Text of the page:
Victory Air Punch

I have been planning to write a blog for a long time but was really stumped on a title. I have had a lot of ideas.

Positively Autistic (too smug)

Nicely eccentric (too twee)

Tales, tears and laughter, autism in the family (nah)

Dinosaurs, mushrooms and skyscrapers (post title maybe)

autism success (too American)

autism and alright (too British)

and so on and so forth!

Since the blog will be primarily about Edward I thought it only fair to involve him in choosing the title. He liked not a single one of the offerings I presented him with and in the end suggested that I call it “A blog about raising my autistic son” because that is what it is going to be about and therefore that is what the title should indicate. No surprises. Saying exactly and literally what it is. Clearly and accurately autistic.

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Another reason for waiting until now to write the blog is that I am not some kind of super woman who can raise four young children, work professionally and write a blog at the same time. Let’s face it, I had to give up keeping house plants and tropical fish once the kids came along…. only one of those groups of living things was going to survive. It had to be the kids. Obviously.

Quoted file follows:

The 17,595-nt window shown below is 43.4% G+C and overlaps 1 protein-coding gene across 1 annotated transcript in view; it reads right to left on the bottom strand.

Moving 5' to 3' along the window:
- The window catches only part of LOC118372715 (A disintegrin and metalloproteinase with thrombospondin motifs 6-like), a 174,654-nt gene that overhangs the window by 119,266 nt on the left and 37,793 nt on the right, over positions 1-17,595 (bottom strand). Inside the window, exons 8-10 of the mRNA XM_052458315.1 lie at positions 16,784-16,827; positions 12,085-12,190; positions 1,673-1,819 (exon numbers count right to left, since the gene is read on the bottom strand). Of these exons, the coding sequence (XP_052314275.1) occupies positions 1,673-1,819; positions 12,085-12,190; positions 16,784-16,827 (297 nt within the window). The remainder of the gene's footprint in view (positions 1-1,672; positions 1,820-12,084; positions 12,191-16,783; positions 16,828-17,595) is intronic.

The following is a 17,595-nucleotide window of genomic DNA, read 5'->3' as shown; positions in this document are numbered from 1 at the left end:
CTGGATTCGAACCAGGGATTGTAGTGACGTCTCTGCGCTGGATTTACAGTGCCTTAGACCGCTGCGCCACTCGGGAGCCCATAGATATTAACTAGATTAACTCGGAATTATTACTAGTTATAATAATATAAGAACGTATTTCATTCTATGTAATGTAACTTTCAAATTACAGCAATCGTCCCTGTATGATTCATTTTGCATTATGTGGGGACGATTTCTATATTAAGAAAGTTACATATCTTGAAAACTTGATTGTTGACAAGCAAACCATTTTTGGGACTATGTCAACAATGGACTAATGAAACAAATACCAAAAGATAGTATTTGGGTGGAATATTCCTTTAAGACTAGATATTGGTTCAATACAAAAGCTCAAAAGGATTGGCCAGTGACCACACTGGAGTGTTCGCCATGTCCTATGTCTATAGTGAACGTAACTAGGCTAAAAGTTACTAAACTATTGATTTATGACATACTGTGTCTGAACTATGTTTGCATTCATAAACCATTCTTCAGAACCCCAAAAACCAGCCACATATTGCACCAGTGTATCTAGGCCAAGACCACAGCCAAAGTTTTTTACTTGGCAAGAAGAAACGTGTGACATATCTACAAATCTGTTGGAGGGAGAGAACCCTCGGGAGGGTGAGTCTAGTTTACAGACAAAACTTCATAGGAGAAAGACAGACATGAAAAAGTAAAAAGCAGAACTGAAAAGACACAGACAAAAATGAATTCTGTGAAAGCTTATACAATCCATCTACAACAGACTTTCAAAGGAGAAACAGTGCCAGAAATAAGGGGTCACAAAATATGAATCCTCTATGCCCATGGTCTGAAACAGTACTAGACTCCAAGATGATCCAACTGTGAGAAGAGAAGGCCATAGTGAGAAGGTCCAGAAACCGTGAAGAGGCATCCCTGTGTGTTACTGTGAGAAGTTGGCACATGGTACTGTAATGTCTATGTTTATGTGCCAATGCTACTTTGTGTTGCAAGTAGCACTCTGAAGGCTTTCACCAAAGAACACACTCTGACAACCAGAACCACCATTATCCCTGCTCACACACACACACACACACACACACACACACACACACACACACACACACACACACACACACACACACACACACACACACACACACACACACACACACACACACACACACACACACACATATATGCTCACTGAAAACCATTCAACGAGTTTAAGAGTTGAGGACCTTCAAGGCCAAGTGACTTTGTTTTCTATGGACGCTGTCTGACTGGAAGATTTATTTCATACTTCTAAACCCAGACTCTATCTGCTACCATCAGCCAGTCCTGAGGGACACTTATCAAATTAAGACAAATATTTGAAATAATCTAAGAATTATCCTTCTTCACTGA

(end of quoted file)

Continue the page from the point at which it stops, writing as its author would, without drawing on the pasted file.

Edward has had some tough times. There have been moments where the frustration levels have been sky high. When the kids were little I was known to take longer than necessary to put jumpers on so I could have my very own little mini break inside my jumper for a minute or two. I have not forgotten those times when having strapped four children into car seats I found myself hovering  outside the car waiting until I felt I had the energy to get in and drive.